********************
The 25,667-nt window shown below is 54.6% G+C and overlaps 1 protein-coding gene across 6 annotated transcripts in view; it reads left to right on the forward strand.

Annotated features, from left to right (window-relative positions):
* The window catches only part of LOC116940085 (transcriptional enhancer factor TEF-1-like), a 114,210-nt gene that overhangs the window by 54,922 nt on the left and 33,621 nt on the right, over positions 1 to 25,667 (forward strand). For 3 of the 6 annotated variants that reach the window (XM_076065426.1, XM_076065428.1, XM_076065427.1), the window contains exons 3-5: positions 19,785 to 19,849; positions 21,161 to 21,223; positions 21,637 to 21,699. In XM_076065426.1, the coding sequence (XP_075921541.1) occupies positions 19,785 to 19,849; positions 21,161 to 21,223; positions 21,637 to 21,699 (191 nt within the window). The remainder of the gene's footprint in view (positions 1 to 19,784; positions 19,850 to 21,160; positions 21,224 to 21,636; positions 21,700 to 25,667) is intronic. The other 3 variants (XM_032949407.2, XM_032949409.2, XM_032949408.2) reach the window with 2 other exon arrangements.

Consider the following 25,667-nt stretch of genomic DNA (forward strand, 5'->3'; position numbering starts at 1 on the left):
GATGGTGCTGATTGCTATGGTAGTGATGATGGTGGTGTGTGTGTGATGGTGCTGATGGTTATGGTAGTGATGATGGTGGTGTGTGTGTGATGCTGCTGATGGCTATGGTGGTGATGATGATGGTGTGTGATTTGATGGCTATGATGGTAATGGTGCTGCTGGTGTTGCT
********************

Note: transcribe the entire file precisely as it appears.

The 25,667-nt window shown below is 54.6% G+C and overlaps 1 protein-coding gene across 6 annotated transcripts in view; it reads left to right on the forward strand.

Annotated features, from left to right (window-relative positions):
* The window catches only part of LOC116940085 (transcriptional enhancer factor TEF-1-like), a 114,210-nt gene that overhangs the window by 54,922 nt on the left and 33,621 nt on the right, over positions 1 to 25,667 (forward strand). For 3 of the 6 annotated variants that reach the window (XM_076065426.1, XM_076065428.1, XM_076065427.1), the window contains exons 3-5: positions 19,785 to 19,849; positions 21,161 to 21,223; positions 21,637 to 21,699. In XM_076065426.1, the coding sequence (XP_075921541.1) occupies positions 19,785 to 19,849; positions 21,161 to 21,223; positions 21,637 to 21,699 (191 nt within the window). The remainder of the gene's footprint in view (positions 1 to 19,784; positions 19,850 to 21,160; positions 21,224 to 21,636; positions 21,700 to 25,667) is intronic. The other 3 variants (XM_032949407.2, XM_032949409.2, XM_032949408.2) reach the window with 2 other exon arrangements.

Consider the following 25,667-nt stretch of genomic DNA (forward strand, 5'->3'; position numbering starts at 1 on the left):
GATGGTGCTGATTGCTATGGTAGTGATGATGGTGGTGTGTGTGTGATGGTGCTGATGGTTATGGTAGTGATGATGGTGGTGTGTGTGTGATGCTGCTGATGGCTATGGTGGTGATGATGATGGTGTGTGATTTGATGGCTATGATGGTAATGGTGCTGCTGGTGTTGCT